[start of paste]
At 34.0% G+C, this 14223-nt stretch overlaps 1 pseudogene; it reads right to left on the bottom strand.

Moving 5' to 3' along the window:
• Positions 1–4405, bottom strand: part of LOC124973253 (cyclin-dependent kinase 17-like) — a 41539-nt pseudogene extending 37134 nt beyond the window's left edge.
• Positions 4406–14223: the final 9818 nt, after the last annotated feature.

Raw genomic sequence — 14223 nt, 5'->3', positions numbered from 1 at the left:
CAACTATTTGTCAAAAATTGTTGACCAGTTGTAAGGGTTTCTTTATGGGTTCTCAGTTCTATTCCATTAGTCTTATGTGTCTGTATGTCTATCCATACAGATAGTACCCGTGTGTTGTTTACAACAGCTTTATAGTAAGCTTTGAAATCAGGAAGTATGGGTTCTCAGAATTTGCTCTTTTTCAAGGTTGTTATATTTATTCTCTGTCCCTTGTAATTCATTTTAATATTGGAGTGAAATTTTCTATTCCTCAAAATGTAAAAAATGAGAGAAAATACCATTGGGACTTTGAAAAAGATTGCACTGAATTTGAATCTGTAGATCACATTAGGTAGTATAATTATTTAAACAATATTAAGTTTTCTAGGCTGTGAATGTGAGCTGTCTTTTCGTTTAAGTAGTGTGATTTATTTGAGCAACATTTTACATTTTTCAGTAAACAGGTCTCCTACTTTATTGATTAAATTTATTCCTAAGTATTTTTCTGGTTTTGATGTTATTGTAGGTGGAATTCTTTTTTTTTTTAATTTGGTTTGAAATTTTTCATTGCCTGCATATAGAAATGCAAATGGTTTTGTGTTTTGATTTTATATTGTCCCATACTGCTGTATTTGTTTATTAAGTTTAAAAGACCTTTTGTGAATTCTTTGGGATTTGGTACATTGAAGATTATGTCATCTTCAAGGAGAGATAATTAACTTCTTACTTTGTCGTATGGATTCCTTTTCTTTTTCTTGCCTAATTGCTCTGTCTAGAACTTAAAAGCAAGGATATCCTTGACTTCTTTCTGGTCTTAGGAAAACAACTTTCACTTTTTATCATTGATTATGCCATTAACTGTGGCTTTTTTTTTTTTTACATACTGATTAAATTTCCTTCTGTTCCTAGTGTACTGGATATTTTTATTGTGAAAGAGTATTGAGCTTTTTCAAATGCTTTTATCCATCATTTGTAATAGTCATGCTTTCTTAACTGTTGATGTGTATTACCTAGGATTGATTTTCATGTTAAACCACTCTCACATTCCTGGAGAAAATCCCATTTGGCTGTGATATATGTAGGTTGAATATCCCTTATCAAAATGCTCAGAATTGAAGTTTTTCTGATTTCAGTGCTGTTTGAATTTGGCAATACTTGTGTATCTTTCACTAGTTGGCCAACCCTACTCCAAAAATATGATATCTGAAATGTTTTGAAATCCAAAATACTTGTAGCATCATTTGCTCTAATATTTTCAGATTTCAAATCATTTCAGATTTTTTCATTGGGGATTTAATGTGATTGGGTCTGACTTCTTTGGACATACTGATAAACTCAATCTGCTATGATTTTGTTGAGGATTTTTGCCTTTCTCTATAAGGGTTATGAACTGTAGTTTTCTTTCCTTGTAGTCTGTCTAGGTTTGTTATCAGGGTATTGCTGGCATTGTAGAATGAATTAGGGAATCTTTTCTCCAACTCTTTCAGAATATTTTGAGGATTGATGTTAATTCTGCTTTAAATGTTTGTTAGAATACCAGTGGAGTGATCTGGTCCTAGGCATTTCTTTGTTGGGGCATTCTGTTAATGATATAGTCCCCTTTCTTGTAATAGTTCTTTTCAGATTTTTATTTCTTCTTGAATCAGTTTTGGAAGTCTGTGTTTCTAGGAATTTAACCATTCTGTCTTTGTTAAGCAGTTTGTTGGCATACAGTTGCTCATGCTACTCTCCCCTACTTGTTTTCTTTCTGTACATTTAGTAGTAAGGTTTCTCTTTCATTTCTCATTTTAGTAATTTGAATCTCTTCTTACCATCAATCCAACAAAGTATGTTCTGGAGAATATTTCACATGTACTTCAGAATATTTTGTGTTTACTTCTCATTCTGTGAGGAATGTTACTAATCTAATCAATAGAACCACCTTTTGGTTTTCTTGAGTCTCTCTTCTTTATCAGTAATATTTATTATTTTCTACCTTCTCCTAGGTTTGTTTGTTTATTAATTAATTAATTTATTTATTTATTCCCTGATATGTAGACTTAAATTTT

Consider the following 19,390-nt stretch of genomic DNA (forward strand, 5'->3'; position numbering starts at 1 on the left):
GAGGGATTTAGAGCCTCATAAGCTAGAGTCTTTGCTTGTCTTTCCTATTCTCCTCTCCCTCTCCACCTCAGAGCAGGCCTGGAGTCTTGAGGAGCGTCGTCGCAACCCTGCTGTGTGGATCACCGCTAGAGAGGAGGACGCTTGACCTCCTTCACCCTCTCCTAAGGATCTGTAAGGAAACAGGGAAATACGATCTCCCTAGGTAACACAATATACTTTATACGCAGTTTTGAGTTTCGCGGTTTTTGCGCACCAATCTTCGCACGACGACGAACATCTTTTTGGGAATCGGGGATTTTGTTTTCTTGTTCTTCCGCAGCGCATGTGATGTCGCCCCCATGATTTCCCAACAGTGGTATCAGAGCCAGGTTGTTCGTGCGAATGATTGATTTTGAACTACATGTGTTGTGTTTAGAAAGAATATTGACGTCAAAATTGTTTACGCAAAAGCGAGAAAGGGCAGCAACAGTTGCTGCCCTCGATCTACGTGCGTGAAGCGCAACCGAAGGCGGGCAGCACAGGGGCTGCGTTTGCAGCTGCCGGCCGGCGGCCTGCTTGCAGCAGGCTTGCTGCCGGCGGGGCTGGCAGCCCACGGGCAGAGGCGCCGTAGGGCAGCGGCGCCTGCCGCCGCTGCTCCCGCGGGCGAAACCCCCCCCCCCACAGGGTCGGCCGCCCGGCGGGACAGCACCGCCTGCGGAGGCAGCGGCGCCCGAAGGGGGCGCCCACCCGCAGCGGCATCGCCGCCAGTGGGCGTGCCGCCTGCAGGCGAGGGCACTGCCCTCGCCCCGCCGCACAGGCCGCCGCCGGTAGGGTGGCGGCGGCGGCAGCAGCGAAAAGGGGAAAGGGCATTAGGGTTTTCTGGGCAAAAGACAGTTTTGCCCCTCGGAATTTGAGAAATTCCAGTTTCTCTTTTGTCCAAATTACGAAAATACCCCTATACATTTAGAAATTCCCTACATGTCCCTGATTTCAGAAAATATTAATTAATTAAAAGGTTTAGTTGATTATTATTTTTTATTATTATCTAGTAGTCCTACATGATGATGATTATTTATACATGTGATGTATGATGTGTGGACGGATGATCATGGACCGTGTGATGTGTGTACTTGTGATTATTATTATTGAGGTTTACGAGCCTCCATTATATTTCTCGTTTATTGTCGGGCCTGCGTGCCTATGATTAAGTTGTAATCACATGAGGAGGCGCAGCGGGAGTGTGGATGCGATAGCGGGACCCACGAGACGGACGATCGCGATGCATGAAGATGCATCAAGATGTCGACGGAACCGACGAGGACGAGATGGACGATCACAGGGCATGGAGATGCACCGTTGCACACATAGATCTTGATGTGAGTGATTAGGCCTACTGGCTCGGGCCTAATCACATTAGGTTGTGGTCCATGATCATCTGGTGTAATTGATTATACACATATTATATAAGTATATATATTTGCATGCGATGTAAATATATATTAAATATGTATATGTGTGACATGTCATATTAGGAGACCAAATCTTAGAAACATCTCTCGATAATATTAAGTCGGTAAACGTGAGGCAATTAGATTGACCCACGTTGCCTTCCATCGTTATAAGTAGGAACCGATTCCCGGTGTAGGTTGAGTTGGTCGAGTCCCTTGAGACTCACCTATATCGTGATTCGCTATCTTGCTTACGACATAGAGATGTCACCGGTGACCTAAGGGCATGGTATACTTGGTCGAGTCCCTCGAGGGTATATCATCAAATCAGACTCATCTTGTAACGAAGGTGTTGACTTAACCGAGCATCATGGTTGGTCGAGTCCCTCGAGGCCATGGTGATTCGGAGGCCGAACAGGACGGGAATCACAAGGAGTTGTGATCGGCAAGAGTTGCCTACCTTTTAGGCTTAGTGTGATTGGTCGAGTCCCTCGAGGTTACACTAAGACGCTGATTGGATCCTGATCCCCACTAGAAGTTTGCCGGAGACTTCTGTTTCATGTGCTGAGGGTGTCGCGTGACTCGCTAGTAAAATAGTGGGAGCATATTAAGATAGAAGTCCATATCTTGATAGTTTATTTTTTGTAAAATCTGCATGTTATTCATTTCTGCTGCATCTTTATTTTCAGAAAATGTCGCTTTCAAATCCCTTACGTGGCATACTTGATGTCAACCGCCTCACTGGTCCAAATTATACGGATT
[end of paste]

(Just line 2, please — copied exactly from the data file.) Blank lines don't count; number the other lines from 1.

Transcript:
Moving 5' to 3' along the window: